Education and women’s empowerment also on agenda

By Lea Terhune
USINFO Staff Writer

First lady Laura Bush

Laura Bush spoke of Africa’s malaria crisis during a February roundtable discussion in Washington. (White House photo)

Washington — First lady Laura Bush embarks on her third Africa tour June 25, during which she will visit U.S.-funded HIV/AIDS and malaria prevention and treatment projects. She also will highlight education and women’s empowerment during her five-day trip to Senegal, Mozambique, Zambia and Mali.

“People can live positively with AIDS for a long time, live a healthy life,” she said at Howard University June 19, adding, “AIDS is not the death sentence that we once thought it was.”

It is a message she will bring to Africa as she visits programs funded by the President’s Emergency Plan for AIDS Relief (PEPFAR), initiated by President Bush in 2003. He recently asked Congress to double the $15 billion, five year commitment to contain the devastating epidemic. (See related article.)

“It’s already an unprecedented program. There has never been a fight against a single disease of that magnitude before,” Deputy Global AIDS Coordinator Jimmy Kolker told journalists at a White House briefing June 19. He said half the resources in the global fight against AIDS come from the United States.

PEPFAR funding allows grassroots organizations to raise awareness about HIV/AIDS and implement programs for prevention, treatment and care of infected individuals.

Likewise, the 2005 President’s Malaria Initiative (PMI) builds the capacity of nongovernmental organizations by funding prevention strategies such as pesticide spraying, mosquito bed net distribution and the purchase of the most effective anti-malarial drugs. The five-year, $1.2 billion program aims to reduce malaria deaths in target countries in Africa by 50 percent. (See related article.)

“People may not realize, we had malaria in the United States until 1946, and we were able to totally eradicate it,” Laura Bush told CNN June 20. She said the ultimate goal of PMI is “to eradicate malaria in the countries that are the hardest-hit in Africa.”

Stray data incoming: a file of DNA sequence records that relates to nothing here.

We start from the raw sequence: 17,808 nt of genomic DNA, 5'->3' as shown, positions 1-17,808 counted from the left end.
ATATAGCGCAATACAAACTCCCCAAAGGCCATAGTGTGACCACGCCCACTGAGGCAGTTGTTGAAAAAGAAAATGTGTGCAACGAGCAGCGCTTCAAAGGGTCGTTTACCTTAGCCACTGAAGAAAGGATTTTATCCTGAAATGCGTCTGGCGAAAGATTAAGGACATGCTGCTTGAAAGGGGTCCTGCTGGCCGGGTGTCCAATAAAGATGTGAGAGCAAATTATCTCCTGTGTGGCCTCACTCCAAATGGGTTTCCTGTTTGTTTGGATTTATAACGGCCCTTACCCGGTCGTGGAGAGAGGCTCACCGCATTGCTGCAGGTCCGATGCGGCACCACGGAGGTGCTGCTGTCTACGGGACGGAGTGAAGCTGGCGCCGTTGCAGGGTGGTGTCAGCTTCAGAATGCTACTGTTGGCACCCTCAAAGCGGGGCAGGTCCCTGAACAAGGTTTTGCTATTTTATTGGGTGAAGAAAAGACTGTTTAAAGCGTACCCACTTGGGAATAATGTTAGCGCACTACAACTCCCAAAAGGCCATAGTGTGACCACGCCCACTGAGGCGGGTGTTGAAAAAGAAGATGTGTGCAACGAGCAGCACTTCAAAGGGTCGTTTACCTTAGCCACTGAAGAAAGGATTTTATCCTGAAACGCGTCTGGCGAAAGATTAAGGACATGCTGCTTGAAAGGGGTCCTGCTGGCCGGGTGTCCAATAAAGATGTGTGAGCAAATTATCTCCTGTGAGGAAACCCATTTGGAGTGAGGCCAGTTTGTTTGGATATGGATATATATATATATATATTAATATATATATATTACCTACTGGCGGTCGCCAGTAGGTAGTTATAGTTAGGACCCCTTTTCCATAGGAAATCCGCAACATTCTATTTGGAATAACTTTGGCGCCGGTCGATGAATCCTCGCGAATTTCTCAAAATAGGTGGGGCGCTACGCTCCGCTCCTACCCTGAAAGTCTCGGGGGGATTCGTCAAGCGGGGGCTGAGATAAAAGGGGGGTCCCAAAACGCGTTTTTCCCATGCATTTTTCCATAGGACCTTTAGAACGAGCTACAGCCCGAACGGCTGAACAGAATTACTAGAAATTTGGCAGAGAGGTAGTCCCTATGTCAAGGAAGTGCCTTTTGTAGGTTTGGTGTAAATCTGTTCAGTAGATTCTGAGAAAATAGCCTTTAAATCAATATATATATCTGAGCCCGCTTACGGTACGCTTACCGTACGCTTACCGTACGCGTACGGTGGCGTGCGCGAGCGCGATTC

Every year a million malaria-infected people die, most of them African infants, children and pregnant women, according to the World Health Organization. Malaria is an intermittent fever transmitted by mosquito bites. (See related article.)

“I think this trip in particular is going to emphasize … the integration of the fight against AIDS with other development health goals,” Kolker said.

The four African countries have unique national histories, plans and needs, and by “adapting to the local circumstances, following the national lead and with national partners, we’re able to help people where they live and to relate to the reality on the ground for them,” Kolker said.

Empowerment of women and education of girls also figures in Laura Bush’s schedule. In Dakar, Senegal, the first stop on her tour, she will award five Ambassador’s Girls’ Scholarships provided by the Africa Education Initiative. The initiative will fund 555,000 scholarships to African girls by 2010. “It’s critically important that they be educated, not only to be able to provide for financial stability for their home, but also for their own health,” the first lady’s chief of staff, Anita McBride, said at the briefing.

Besides visits to PEPFAR- and PMI-funded programs in the four countries, Bush will participate in a women’s empowerment round table in Mozambique and visit Flame, a transit home for orphans, and WORTH, an organization that educates and provides microfinancing for women in Zambia.

Bush also will launch the first public/private-funded PlayPump water system at Regiment Basic School in Lusaka, Zambia. Colorful merry-go-rounds for children, PlayPumps also give communities easy access to clean water.

In Mali, Bush will attend an event highlighting cooperation with the Millennium Challenge Corporation to encourage economic growth through key infrastructure development. The gateway Bamako-Senou International Airport and agricultural irrigation in the Niger River Delta are the leading projects.

The emphasis is on the personal touch and grassroots participation. “While we’re very proud of the huge financial contribution that the administration, the Congress, the American taxpayers have committed to AIDS, what we’re most proud of is that we actually know the individuals who are being helped,” Kolker said.

Laura Bush visited Rwanda, Tanzania, Sou th Africa, Liberia, Ghana and Nigeria on two previous African trips.

For more information on U.S. policy, see Health and HIV/AIDS.

(USINFO is produced by the Bureau of International Information Programs, U.S. Department of State. Web site:

Posted on Saturday, June 23, 2007 (Archive on Tuesday, July 24, 2007)
Posted by PNMBAI  Contributed by PNMBAI
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